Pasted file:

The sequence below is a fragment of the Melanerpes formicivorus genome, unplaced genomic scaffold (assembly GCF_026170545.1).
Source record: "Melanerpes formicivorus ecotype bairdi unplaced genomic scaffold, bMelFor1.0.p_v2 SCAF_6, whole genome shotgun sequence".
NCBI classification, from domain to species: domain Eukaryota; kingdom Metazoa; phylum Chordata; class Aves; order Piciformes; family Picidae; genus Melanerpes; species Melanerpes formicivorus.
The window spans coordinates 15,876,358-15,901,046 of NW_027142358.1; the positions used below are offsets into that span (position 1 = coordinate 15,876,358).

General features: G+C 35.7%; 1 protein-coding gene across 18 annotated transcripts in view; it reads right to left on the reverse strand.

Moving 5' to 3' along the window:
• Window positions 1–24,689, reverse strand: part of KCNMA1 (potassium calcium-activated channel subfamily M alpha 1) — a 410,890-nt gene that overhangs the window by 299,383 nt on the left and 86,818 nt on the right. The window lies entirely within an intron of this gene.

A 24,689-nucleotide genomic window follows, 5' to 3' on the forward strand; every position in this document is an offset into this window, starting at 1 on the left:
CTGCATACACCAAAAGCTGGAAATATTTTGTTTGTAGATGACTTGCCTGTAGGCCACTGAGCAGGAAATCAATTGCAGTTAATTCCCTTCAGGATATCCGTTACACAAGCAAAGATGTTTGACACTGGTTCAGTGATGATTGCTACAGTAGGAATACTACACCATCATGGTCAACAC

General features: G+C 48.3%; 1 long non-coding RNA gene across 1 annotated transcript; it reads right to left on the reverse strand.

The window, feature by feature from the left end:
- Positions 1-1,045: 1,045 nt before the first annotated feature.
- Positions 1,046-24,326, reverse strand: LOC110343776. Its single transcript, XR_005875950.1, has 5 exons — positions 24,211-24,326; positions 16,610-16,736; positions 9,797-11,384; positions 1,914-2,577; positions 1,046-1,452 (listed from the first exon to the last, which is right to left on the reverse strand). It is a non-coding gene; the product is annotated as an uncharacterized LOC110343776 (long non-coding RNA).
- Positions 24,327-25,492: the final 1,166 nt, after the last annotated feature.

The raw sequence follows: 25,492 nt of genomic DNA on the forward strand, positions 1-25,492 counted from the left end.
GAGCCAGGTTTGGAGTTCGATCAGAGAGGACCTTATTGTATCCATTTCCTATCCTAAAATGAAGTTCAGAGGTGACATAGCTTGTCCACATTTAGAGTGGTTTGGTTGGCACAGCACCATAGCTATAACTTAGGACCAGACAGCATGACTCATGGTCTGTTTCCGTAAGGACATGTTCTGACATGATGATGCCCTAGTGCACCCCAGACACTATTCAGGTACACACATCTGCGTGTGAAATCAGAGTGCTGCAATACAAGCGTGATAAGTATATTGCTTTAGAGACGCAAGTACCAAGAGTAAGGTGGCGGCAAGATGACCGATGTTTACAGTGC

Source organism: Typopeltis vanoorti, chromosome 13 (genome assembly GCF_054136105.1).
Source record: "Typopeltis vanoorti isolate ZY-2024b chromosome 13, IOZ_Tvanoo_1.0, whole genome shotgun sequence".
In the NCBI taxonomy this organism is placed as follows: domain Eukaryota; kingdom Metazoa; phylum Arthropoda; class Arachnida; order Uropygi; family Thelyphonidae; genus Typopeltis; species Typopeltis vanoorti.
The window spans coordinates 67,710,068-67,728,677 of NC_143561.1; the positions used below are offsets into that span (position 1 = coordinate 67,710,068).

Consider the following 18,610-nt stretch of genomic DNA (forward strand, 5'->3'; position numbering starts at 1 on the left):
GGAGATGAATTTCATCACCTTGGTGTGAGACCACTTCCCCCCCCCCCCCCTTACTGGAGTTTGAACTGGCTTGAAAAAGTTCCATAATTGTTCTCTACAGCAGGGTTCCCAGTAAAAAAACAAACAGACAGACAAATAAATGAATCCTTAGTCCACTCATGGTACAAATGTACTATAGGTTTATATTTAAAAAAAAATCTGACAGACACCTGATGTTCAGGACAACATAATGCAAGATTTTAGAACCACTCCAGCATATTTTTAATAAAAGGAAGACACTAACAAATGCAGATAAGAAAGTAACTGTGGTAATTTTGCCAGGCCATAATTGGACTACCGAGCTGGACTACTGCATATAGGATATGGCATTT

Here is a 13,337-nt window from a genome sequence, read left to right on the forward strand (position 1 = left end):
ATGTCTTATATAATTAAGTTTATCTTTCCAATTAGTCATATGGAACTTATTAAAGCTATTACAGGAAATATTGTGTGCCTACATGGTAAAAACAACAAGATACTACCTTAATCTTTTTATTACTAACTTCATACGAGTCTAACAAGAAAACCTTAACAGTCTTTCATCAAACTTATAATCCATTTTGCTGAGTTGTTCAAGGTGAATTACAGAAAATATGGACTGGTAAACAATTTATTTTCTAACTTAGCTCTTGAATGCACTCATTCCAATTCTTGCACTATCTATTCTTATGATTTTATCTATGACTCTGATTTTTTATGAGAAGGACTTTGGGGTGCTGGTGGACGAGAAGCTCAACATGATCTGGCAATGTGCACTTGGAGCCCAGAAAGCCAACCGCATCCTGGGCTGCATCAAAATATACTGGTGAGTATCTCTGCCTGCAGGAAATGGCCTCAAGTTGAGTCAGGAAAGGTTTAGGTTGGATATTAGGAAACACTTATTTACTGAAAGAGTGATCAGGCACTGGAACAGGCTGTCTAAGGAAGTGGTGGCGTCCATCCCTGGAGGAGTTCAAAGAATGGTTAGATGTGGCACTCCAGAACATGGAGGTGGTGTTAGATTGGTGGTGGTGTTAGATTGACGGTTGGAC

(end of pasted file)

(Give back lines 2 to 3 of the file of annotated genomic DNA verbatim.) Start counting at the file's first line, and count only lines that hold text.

Source record: "Melanerpes formicivorus ecotype bairdi unplaced genomic scaffold, bMelFor1.0.p_v2 SCAF_6, whole genome shotgun sequence".
NCBI classification, from domain to species: domain Eukaryota; kingdom Metazoa; phylum Chordata; class Aves; order Piciformes; family Picidae; genus Melanerpes; species Melanerpes formicivorus.